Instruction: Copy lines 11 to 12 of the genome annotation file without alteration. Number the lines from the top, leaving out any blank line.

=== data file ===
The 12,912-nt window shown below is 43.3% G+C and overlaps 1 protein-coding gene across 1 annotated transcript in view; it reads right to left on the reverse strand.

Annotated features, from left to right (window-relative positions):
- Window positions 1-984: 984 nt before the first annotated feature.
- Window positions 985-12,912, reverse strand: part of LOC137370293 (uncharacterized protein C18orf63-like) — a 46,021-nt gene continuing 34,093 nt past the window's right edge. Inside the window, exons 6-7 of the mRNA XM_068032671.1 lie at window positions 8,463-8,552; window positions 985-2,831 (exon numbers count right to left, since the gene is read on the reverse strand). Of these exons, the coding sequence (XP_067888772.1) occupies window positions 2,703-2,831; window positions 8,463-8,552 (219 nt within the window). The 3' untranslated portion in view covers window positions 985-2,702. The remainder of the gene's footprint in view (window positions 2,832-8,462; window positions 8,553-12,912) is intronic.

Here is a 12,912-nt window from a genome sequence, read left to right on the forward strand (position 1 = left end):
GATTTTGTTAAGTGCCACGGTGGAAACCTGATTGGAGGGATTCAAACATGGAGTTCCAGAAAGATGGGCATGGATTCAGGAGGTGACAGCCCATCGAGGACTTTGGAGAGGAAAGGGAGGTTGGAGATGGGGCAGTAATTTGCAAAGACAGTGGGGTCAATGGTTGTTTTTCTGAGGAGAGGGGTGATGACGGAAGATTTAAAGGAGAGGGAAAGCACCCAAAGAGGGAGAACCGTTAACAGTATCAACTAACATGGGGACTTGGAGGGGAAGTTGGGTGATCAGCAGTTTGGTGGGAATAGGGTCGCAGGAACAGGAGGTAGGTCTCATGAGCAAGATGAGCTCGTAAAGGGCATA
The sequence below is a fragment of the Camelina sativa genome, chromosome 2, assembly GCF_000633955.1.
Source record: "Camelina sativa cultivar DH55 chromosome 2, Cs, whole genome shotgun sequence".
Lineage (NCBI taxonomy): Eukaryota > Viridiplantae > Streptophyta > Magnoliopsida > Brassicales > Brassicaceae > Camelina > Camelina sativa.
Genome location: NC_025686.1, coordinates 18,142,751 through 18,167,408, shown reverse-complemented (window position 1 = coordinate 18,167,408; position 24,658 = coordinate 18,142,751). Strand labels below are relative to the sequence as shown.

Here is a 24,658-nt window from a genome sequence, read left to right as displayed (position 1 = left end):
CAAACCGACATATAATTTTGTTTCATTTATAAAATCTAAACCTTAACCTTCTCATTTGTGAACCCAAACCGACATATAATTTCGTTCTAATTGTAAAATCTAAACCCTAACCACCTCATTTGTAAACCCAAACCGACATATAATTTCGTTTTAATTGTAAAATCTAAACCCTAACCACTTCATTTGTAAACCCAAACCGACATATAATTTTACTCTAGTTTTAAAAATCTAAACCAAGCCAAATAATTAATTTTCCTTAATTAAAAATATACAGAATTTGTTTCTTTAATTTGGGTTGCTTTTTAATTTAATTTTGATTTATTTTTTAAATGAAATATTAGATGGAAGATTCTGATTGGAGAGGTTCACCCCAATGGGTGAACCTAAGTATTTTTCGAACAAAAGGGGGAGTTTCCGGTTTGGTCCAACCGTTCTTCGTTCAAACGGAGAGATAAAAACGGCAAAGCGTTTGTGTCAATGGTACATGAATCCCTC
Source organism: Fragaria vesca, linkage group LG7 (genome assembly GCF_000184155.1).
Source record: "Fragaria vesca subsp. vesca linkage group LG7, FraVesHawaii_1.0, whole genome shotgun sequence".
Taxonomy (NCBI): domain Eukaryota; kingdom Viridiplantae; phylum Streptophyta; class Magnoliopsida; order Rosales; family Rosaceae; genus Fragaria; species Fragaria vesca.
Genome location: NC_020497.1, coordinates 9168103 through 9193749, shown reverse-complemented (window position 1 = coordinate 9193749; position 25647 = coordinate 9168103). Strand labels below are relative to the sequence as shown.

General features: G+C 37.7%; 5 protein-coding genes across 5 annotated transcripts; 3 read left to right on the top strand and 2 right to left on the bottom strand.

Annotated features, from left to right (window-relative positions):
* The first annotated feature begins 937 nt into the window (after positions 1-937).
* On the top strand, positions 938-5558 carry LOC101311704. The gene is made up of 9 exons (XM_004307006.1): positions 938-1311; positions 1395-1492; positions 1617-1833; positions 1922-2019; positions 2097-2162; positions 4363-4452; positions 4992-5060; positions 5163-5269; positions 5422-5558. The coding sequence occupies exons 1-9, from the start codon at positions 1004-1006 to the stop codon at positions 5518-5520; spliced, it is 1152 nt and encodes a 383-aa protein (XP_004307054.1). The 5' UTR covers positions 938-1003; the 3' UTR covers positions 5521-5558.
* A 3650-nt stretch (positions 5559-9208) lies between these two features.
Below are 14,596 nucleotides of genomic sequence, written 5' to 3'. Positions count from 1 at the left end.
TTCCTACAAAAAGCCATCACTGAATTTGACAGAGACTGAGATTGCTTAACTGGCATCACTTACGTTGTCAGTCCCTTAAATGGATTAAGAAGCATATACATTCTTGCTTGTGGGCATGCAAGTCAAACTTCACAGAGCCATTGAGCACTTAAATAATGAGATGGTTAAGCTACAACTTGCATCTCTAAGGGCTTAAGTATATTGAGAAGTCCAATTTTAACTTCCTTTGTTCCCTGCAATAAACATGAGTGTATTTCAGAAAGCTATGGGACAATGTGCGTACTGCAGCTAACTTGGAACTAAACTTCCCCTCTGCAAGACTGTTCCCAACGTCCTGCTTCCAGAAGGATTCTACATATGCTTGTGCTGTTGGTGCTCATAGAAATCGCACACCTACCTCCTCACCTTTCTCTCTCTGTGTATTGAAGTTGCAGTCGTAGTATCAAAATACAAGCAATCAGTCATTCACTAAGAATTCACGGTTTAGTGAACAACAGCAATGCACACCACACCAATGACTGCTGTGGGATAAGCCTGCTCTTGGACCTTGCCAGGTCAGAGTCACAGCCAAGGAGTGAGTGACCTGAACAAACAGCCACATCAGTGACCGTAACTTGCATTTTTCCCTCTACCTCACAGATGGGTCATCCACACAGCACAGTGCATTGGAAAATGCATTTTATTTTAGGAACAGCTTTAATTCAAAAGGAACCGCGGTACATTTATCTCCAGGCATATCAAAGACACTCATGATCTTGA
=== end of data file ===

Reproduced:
Here is a 24,658-nt window from a genome sequence, read left to right as displayed (position 1 = left end):
CAAACCGACATATAATTTTGTTTCATTTATAAAATCTAAACCTTAACCTTCTCATTTGTGAACCCAAACCGACATATAATTTCGTTCTAATTGTAAAATCTAAACCCTAACCACCTCATTTGTAAACCCAAACCGACATATAATTTCGTTTTAATTGTAAAATCTAAACCCTAACCACTTCATTTGTAAACCCAAACCGACATATAATTTTACTCTAGTTTTAAAAATCTAAACCAAGCCAAATAATTAATTTTCCTTAATTAAAAATATACAGAATTTGTTTCTTTAATTTGGGTTGCTTTTTAATTTAATTTTGATTTATTTTTTAAATGAAATATTAGATGGAAGATTCTGATTGGAGAGGTTCACCCCAATGGGTGAACCTAAGTATTTTTCGAACAAAAGGGGGAGTTTCCGGTTTGGTCCAACCGTTCTTCGTTCAAACGGAGAGATAAAAACGGCAAAGCGTTTGTGTCAATGGTACATGAATCCCTC